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Aly Muritiba’s Preps ‘Private Desert,’ Bows Distribution, International Co-Production (EXCLUSIVE)

The move comes as Muritiba’s ‘Rust’ snags distribution in Spain, world sales via Film Factory sweeping San Sebastian’s Films in Progress

SAN SEBASTIAN — Brazil’s Aly Muritiba, one of its most sought-after young directors, is preparing a new feature film “Deserto Particular” (Private Desert) as his Grafo Audiovisual production company up its ante, expanding into international co-production and distribution in Brazil.

The multi-front expansive moves come as, making good on Muritiba’s promise, “Ferrugem” (Rust), his second feature as a director, cleaned up at San Sebastián’s Film in Progress, its Latin American pix-in-post showcase, taking all three prizes on offer. One of them, the Film Factory Award, sees Vicente Canales Barcelona-based sales company acquiring world sales rights to “Rust” outside Brazil and Spain, putting up a €30,000 ($35,700) minimum guarantee.

Set up at Grafo Audiovisual, produced by Antonio Junior, now written and 60% funded, “Private Desert” turns on a lonely 40-year-old cop in Brazil’s rich south whose Internet love interest lives in its poor North-East, in Bahia. One day she disappears from social networks. He goes to Bahía to look for her – to finally discover his e-girl friend is really a boy in the process of becoming a girl.

“Private Desert” is a love story and the first film I make that doesn’t have such a tough and difficult subject for audiences.” Curitiba said in San Sebastián.

He added he would shoot as his next film either “Private Desert” or “Blood-Drenched Beard,” “a classic thriller” about a man attempting to track down his grandfather’s murderer, set up at Rodrigo Teixeira’s RT Features and adapting Daniel Galera’s post-modern identity drama/mystery thriller.

After five years just producing Muritiba’s own films, Grafo Audiovisual, which Muritiba owns with Antonio Junior, is beginning to co-produce other filmmakers. First up is “Black Dog,” from Venezuela’s George Walker Torres (“Sin Vuelta”) set up at Walker Torres’ Cine Cercano and co-produced by Grafo Audiovisual and France’s JBA.

“A totally social film,” Muritiba said, “Black Dog” portrays a family in a rich Caracas neighborhood from the POV of its young son whose Colombia maid tells him stories about witchcraft. The child begins to haver nightmare and to fantasize which reflect the social reality of Venezuela. “It’s a highly interesting social metaphor,” Muritiba said.

Grafo Audiovisual is also teaming with Luis Galvao Teles’ Fado Filmes in Lisbon to co-produce “Grandmother Nineteen and the Soviet’s Secret,” directed by Joao Nunes and a big screen makeover of Ondjaki’s novel of the same name, set in Angola’s Luanda after the country’s independence in 1975 as the country fell under Soviet influence. “A simple fun social comedy,” it turns on three kids who attempt to blow up the mausoleum of Angola’s founder.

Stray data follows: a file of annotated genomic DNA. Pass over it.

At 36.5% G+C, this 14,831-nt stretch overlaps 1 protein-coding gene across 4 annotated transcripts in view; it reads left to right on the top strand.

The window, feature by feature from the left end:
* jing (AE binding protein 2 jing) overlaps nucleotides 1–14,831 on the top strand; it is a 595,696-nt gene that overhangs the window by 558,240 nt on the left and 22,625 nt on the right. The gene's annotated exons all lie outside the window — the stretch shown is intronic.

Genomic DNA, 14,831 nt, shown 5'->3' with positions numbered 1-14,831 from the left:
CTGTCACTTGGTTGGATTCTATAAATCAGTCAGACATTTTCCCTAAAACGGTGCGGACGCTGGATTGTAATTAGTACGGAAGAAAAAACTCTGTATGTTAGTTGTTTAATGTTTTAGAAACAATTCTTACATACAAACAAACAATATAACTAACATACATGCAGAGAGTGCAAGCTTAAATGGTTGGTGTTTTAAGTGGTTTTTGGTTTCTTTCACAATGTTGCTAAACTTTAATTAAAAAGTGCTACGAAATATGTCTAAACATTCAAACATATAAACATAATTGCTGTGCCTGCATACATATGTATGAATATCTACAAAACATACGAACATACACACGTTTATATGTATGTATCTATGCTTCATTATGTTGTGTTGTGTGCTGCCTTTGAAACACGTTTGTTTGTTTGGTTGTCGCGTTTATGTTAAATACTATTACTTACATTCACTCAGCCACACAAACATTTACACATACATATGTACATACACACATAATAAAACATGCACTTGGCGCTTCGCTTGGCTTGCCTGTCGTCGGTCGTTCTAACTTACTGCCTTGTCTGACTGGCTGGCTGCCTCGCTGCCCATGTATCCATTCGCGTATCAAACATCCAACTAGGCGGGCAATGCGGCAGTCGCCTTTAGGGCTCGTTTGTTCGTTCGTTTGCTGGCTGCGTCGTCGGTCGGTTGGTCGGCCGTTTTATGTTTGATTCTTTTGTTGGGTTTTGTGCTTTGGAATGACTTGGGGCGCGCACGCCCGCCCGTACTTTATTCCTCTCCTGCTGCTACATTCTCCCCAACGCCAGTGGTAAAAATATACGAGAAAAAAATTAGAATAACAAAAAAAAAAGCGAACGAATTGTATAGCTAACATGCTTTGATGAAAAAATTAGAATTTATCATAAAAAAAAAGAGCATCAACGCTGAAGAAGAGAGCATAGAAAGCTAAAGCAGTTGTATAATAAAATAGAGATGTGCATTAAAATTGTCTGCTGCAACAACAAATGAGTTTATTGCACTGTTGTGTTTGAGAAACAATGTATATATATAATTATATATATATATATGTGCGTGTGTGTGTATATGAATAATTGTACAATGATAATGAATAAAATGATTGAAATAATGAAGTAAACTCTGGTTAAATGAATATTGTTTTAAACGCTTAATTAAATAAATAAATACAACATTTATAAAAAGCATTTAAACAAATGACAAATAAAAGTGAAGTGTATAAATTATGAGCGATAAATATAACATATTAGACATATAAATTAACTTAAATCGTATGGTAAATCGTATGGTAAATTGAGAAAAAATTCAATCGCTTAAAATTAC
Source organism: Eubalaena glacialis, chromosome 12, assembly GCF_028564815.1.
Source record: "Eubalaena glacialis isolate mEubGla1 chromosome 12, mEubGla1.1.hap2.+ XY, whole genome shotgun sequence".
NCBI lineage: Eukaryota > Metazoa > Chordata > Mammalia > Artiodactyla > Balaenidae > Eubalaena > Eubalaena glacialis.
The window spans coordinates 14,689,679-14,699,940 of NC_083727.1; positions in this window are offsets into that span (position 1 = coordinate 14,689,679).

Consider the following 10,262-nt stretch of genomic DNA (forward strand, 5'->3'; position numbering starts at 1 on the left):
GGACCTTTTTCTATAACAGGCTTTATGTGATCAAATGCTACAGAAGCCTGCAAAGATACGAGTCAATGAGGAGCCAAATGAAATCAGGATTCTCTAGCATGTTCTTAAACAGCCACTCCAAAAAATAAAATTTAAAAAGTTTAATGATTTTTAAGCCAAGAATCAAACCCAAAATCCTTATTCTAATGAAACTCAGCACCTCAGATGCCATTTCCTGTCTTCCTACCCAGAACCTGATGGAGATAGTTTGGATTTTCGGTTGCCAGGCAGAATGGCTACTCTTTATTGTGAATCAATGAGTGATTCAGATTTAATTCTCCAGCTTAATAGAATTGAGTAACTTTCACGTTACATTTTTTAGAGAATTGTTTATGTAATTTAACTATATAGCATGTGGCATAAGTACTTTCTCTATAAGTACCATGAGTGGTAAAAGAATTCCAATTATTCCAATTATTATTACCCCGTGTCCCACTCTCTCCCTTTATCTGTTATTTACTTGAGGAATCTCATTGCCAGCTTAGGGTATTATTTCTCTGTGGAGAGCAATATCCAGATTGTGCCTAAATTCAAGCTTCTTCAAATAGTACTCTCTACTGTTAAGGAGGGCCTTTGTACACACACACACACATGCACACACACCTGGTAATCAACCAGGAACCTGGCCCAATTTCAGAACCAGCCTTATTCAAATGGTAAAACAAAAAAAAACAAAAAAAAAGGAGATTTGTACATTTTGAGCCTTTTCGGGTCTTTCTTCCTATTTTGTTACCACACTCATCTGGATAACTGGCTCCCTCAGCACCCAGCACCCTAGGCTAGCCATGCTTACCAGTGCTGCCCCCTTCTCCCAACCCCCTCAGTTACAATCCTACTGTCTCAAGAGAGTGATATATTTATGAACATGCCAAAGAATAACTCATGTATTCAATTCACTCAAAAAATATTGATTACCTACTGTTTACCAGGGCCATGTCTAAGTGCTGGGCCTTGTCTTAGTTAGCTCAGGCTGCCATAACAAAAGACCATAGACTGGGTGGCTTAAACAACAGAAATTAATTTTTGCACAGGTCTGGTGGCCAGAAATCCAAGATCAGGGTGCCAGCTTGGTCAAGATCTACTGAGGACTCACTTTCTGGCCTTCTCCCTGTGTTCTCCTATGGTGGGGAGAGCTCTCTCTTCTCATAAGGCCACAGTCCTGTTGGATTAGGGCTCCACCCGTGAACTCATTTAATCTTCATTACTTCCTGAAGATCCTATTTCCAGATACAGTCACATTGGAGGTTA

“Since the films I make and those which interest us as producers are primarily social, having a presence in Africa is highly important to us,” Muritiba said.

In one market move, Grapo Audiovisual launched in 2012 a festival, the Olhar de Cinema Curitiba International Film, Festival, which celebrated its 6th edition over June 7-15,

Grafo Audiovisual has now launched a distribution operation, Olhar Distribuçoes, which bowed with Curitiba’s own 2013 docu-feature, the prison-set “C(Us)Todians,” launched at 18 locations in seven state capitals.

Grafo Audiovisual’s market moves plays off at least two factors: One is the market-sense of Muritiba’s generation, another the state of the market.

“Brazil produces some 200 films a year buy there are very few distributors for the films I’m interested in,” said Muritiba.

He added; “Brazil’s new generation of filmmakers have a larger consciousness of cinema and of its markets, are trying to reach out to audiences and to people in other countries to allow their films to travel more.”

Curitiba has a multi-screen arthouse and a cinematheque. But is it a generally well-healed city of three million inhabitants.

“Many have the disposable income to consume culture but they don’t have access to culture to consume,” said Leila Bourdoukan, Cinema do Brasil executive manager.

Olhar Distribuçoes plans to release just one film a month in Brazil, so as to be able to work a whole month on its opening.

A distribution business has become more viable given public-sector backing from Brazil’s Anica state agency, Muritiba said.

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